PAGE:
Driving home to Winthrop from holiday shopping in Farmington last weekend, I was again awed by how much Maine is out there north of Brunswick and 10 minutes in any direction off Interstate 95. Sometimes I get so wrapped up in my work or in seeking news and connection on social media that it’s easy to forget how much beauty, life and community one can find on the roads running deeper into the state.

Most of my friends and associates – developers, planners, professors, municipal employees and artists – and I live and work in Maine’s urban areas, and on most days my head is full of things like 5G broadband, “search engine optimization” and “blockchain” – technology miracles that are supposed to boost our economy, even if we’re not sure how. I wonder if I think too little about the places, people and ways of living that have traditionally defined Maine.

Our drive up to Farmington through Livermore Falls and back down through Mount Vernon surprised me – a self-proclaimed rural economy advocate and southern Appalachian expatriate.

Most of what I saw on Route 41 has not changed since before the road was paved: buildings both solid and characteristic, though some may be leaning on their foundations, and too close to the road to feel like home anymore.

But there are clear signs of struggle – blue tarps on the roof, plywood airlocks built on the doorways of mobile homes in the yard where Grandma’s Victory Garden used to grow and failed vehicles in various states of rust.

I’ve worked alongside Maine business people and government representatives on indoor agriculture, new technology expansion, old technology business revitalization and knowledge-worker attraction initiatives. These initiatives don’t leave much for rural communities other than entry-level and service jobs that still require people to drive hundreds of miles a week on cracking roads to workplaces with different measures of success than rural residents might otherwise prioritize.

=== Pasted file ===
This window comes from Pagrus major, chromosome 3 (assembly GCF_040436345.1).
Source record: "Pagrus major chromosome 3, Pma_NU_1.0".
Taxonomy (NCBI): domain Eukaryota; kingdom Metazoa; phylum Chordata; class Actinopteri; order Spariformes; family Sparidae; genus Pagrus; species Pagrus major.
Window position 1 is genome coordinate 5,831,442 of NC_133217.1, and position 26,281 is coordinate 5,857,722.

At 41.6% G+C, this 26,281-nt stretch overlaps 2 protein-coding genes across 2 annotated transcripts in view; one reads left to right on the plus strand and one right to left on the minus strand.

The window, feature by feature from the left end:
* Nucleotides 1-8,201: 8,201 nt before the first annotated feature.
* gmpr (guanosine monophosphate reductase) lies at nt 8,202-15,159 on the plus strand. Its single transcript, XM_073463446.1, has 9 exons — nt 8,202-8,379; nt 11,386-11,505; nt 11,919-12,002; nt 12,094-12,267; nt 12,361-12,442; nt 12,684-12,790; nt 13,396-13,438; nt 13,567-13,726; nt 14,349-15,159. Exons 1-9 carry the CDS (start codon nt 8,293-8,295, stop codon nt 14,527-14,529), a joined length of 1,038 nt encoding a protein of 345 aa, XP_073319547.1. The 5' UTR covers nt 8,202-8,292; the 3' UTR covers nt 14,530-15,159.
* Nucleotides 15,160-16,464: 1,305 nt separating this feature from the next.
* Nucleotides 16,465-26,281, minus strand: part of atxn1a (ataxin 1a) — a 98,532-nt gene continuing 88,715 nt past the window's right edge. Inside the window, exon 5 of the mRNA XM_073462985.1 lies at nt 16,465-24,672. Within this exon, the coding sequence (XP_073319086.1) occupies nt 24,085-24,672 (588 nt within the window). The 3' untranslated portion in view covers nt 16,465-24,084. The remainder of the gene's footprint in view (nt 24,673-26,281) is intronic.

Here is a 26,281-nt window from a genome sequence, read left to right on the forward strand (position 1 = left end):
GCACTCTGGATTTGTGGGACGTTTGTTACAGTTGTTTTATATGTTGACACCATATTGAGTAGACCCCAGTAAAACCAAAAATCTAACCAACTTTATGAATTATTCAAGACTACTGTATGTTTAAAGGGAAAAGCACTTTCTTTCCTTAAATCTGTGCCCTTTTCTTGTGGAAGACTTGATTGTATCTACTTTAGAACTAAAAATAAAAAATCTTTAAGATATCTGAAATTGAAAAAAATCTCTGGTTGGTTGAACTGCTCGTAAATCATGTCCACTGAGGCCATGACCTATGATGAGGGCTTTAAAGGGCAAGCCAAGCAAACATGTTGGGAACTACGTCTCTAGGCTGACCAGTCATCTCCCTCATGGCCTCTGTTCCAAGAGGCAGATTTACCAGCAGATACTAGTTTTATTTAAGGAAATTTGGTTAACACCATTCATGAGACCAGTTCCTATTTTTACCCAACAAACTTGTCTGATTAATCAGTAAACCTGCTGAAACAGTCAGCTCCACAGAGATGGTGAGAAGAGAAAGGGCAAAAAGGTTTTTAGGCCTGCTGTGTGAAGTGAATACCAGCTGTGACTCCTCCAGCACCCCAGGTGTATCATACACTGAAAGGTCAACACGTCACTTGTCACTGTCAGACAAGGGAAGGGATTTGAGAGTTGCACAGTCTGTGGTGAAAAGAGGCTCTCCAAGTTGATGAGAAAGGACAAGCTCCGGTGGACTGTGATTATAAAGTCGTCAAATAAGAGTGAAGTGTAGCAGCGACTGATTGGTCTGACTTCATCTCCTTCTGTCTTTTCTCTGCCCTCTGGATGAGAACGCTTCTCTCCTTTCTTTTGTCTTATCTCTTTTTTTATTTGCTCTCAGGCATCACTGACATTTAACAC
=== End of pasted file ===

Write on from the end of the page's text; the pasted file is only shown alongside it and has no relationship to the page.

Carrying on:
Should we measure success solely in terms of transactions, dollars, inventory turnover and resolution times? Or should we look closer at how Maine families feed and support themselves and their neighbors when we measure the state’s economic health?

And how much are we flatlanders who come to Maine for “new economy” jobs willing to recognize and incorporate the value of traditional products made in Maine’s rural places into our sense of belonging? If we don’t know and never interact with rural people, how can we know the value of personal connections made at school choir concerts, sports events, hunting lodges, ice fishing shacks and county fairs? Do we know how much those activities weave into people’s cash-and-barter relationships?

News reports about traditional craft businesses like a Christmas wreath maker that’s struggling with flat prices and increasing shipping costs, and the rising costs and flat pay for independent plowing businesses, concern me. These seasonal jobs – driven by weather, nature and culture – are being replaced by Amazon gift boxes offering similar wreaths, maybe even cut from our same trees. It seems time-stressed folks are more attracted to convenience, packaging and price than engaging in a potentially awkward face-to-face conversation with an unfamiliar person.

We have a lot to learn about resiliency from rural communities. Perhaps the new gubernatorial administration will better understand than the last how Maine’s communities and their economies are inseparable.

I hope that the state’s development agencies will refocus on communities and the desperate need for jobs and sector development to save our traditional lifestyles and places. And maybe Gov.-elect Janet Mills will restore the State Planning Office and focus it on sustainable development and infrastructure.

I hope that as we rethink the role of state government in preserving Maine’s rural character and economies, we also ask ourselves what we can do with our buying power to support our friends and neighbors, weave connection in our communities and build stronger places by keeping our money local.